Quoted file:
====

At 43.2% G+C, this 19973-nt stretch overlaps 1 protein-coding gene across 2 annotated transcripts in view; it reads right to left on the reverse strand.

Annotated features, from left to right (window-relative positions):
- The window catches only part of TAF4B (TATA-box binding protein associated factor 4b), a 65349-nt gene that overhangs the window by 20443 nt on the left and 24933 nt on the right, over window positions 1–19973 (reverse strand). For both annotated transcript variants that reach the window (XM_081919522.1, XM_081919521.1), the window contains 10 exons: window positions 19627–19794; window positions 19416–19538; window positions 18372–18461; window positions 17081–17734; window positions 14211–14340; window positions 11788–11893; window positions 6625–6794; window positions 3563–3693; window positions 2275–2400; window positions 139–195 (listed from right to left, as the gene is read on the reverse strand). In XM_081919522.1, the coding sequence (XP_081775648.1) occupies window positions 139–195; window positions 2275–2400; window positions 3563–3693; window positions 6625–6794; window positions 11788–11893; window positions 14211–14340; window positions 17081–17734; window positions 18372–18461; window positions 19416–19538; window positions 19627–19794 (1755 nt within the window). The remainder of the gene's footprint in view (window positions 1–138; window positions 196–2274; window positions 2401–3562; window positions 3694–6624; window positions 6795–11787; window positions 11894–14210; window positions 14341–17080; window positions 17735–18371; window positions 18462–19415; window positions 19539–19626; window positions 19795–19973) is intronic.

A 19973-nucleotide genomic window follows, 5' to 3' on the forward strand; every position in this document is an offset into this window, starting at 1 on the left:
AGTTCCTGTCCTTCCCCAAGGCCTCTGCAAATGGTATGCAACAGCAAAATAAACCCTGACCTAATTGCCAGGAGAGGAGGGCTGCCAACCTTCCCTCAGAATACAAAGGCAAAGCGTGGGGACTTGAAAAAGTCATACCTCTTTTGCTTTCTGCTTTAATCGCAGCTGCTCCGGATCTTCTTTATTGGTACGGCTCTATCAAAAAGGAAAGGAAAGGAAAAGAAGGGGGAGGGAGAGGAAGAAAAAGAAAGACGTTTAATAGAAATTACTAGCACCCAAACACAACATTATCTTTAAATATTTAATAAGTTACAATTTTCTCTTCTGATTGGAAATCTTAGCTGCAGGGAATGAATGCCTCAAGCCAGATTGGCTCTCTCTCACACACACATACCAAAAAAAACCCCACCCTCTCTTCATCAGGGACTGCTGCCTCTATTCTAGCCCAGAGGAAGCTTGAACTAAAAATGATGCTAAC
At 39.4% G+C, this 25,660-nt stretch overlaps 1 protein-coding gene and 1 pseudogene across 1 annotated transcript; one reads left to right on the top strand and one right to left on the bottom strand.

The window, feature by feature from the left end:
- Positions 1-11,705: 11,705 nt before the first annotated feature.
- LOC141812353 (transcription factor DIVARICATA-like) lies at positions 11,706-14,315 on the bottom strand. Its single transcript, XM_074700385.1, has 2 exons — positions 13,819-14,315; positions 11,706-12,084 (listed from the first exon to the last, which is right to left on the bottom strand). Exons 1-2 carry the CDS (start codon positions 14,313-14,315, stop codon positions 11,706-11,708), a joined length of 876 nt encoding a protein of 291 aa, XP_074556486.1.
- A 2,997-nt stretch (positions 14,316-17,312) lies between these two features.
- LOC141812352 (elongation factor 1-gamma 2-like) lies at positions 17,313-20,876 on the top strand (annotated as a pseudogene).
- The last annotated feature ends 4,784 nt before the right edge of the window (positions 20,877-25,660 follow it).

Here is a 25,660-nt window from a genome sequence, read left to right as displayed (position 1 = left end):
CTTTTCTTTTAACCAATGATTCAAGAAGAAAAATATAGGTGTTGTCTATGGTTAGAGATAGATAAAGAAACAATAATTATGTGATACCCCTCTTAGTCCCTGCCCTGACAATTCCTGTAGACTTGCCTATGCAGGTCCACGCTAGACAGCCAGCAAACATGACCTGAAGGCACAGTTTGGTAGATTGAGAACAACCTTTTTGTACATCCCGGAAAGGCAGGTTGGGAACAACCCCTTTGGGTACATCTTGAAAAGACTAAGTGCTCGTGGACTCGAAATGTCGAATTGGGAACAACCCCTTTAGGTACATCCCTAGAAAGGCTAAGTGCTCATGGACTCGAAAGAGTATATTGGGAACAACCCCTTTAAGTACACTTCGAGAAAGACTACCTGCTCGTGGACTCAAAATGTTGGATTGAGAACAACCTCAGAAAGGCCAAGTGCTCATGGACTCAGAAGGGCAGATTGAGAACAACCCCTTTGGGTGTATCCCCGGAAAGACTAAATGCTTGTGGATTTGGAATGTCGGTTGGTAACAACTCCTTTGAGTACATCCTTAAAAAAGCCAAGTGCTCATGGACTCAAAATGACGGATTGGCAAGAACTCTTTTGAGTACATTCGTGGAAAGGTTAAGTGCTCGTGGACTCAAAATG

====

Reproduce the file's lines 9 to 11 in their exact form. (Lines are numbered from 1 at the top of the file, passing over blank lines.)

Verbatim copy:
- LOC141812353 (transcription factor DIVARICATA-like) lies at positions 11,706-14,315 on the bottom strand. Its single transcript, XM_074700385.1, has 2 exons — positions 13,819-14,315; positions 11,706-12,084 (listed from the first exon to the last, which is right to left on the bottom strand). Exons 1-2 carry the CDS (start codon positions 14,313-14,315, stop codon positions 11,706-11,708), a joined length of 876 nt encoding a protein of 291 aa, XP_074556486.1.
- A 2,997-nt stretch (positions 14,316-17,312) lies between these two features.
- LOC141812352 (elongation factor 1-gamma 2-like) lies at positions 17,313-20,876 on the top strand (annotated as a pseudogene).